Professional Photographer to the Rescue: natural, beautiful boudoir photography
In our latest Professional Photographer to the Rescue post our pro shows our apprentice how to use simple studio lighting techniques and how to pose models to shoot boudoir photography that looks natural and beautiful.
Meet our professional photographer
Kate Hopewell Smith’s love of photography started when she moved from a career in brand marketing to start a family and got a D80 for Christmas. Her shortcut to professional success was to sign up for the world-renowned bespoke programme with Aspire Photography Training. Now, after two years as a pro she now is back at Aspire – teaching their popular Seductive Boudoir course. See more of her stunning pictures.
Meet our apprentice
After 30 years as a fireman, Clive Hall retires from the brigade this year. He learnt the basics of photography whilst in the Parachute Regiment in the 1970s, but is now keen to turn his hobby into a profession. He has already shot five weddings, but now wants to learn how to shoot for the increasingly-popular genre of boudoir portraiture.
In order to get great boudoir photography you need to keep communicating with the subject, and concentrate on getting the poses looking perfect. But that means you need to keep your camera set-up simple. As they prepared for their first set-up, Kate gave Clive some advice on the
best settings to use on his DSLR:
With white shoes and dark shadows, you need to shoot boudoir in Manual metering mode. In order to get the right exposure, switch to spot metering – and take a reading from the model’s face as the basis for your exposure.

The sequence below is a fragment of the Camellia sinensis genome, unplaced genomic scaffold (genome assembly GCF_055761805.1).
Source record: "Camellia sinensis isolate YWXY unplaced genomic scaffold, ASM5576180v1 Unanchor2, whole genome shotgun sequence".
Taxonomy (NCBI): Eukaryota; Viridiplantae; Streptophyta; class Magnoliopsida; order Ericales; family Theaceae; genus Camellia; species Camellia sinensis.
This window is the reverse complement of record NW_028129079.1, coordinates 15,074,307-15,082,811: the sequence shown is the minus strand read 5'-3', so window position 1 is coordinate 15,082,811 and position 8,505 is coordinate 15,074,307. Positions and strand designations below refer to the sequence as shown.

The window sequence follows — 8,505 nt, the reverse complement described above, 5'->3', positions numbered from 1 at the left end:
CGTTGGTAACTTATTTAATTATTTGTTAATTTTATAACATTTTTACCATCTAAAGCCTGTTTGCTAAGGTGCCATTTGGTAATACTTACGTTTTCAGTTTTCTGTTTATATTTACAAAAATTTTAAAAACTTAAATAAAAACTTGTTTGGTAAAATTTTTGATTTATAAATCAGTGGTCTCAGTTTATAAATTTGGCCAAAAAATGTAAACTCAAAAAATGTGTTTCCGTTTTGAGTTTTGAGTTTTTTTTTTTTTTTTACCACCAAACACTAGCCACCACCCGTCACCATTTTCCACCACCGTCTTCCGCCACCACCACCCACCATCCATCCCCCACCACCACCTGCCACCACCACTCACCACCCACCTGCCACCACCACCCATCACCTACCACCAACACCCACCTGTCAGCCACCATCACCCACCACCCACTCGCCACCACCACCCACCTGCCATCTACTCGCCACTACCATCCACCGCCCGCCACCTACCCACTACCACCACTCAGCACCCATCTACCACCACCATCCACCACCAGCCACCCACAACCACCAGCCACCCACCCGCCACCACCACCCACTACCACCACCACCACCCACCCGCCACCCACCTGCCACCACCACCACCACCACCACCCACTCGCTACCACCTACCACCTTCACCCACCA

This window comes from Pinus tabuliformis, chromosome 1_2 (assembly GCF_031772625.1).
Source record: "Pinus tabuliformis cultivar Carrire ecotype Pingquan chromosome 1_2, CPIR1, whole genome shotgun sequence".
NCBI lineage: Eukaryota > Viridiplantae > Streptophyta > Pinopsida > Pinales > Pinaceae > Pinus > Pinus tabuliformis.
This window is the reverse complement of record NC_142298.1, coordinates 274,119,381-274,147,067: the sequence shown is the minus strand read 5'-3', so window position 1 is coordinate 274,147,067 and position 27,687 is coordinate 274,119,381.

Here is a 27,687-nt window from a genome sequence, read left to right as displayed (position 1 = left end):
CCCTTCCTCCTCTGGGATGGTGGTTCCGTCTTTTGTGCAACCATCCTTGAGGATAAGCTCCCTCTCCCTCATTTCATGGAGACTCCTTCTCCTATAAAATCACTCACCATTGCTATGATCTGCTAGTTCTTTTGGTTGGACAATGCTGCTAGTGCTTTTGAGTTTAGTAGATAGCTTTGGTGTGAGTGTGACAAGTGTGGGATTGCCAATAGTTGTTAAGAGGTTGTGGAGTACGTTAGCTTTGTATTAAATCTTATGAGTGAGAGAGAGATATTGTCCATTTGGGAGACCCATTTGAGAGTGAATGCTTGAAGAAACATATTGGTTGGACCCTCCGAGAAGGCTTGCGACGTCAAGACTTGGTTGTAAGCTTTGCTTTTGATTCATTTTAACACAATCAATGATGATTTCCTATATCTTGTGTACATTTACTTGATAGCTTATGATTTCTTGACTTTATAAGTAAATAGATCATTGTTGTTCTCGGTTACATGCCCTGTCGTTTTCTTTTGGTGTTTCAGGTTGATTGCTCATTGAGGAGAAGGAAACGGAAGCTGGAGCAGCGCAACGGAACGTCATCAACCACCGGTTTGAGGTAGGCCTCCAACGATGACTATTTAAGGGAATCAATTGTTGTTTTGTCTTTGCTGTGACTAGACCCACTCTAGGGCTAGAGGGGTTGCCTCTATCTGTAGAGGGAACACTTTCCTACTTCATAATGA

Kate uses an aperture of f/2 for most shots – occasionally switching to f/4 if she needs to ensure both eyes are in focus. You then set a high enough ISO to get a fast enough shutter speed to work with.
Don’t use focus lock
If you are shooting at f/2 from just a few feet away you have very little depth of field, which is great for getting the soft focus effect on the body and background. But you must get the key part of the image sharp and this is usually the eyes.
If you use the centre AF point with the focus point, the eyes could well be out of focus when you recompose. Instead, shift the AF point manually, picking the point in the frame that is over the eye.
PAGE 1: Meet our professional photographer and apprentice
PAGE 2: Boudoir photography tips for during the shoot
PAGE 3: Final tips from our professional photographer
PAGE 4: Our professional photographer’s recommended gear
PAGE 5: Shot of the Day
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on Friday, February 8th, 2013 at 12:57 pm under Photography Tips, Portraits.
Tags: boudoir photography, photo ideas, portrait photography, professional photographer